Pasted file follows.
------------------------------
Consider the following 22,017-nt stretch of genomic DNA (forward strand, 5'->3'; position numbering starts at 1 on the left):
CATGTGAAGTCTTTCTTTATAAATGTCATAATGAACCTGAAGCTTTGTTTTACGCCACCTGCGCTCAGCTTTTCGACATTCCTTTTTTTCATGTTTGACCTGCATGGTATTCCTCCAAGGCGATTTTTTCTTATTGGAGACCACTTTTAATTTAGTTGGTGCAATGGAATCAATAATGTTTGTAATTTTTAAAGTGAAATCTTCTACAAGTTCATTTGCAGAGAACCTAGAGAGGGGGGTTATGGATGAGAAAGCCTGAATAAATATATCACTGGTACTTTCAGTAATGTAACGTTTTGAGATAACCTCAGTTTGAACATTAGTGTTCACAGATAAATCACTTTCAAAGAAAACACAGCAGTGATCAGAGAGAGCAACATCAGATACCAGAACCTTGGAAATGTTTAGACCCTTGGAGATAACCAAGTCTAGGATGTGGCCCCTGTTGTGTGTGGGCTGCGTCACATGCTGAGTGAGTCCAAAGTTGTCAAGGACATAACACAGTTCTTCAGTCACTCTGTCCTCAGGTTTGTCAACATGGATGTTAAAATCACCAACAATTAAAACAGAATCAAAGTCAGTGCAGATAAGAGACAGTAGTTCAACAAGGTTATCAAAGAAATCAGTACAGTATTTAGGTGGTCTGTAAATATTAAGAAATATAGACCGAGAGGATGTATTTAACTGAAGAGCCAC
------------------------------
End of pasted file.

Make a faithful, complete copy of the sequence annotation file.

Consider the following 22,017-nt stretch of genomic DNA (forward strand, 5'->3'; position numbering starts at 1 on the left):
CATGTGAAGTCTTTCTTTATAAATGTCATAATGAACCTGAAGCTTTGTTTTACGCCACCTGCGCTCAGCTTTTCGACATTCCTTTTTTTCATGTTTGACCTGCATGGTATTCCTCCAAGGCGATTTTTTCTTATTGGAGACCACTTTTAATTTAGTTGGTGCAATGGAATCAATAATGTTTGTAATTTTTAAAGTGAAATCTTCTACAAGTTCATTTGCAGAGAACCTAGAGAGGGGGGTTATGGATGAGAAAGCCTGAATAAATATATCACTGGTACTTTCAGTAATGTAACGTTTTGAGATAACCTCAGTTTGAACATTAGTGTTCACAGATAAATCACTTTCAAAGAAAACACAGCAGTGATCAGAGAGAGCAACATCAGATACCAGAACCTTGGAAATGTTTAGACCCTTGGAGATAACCAAGTCTAGGATGTGGCCCCTGTTGTGTGTGGGCTGCGTCACATGCTGAGTGAGTCCAAAGTTGTCAAGGACATAACACAGTTCTTCAGTCACTCTGTCCTCAGGTTTGTCAACATGGATGTTAAAATCACCAACAATTAAAACAGAATCAAAGTCAGTGCAGATAAGAGACAGTAGTTCAACAAGGTTATCAAAGAAATCAGTACAGTATTTAGGTGGTCTGTAAATATTAAGAAATATAGACCGAGAGGATGTATTTAACTGAAGAGCCAC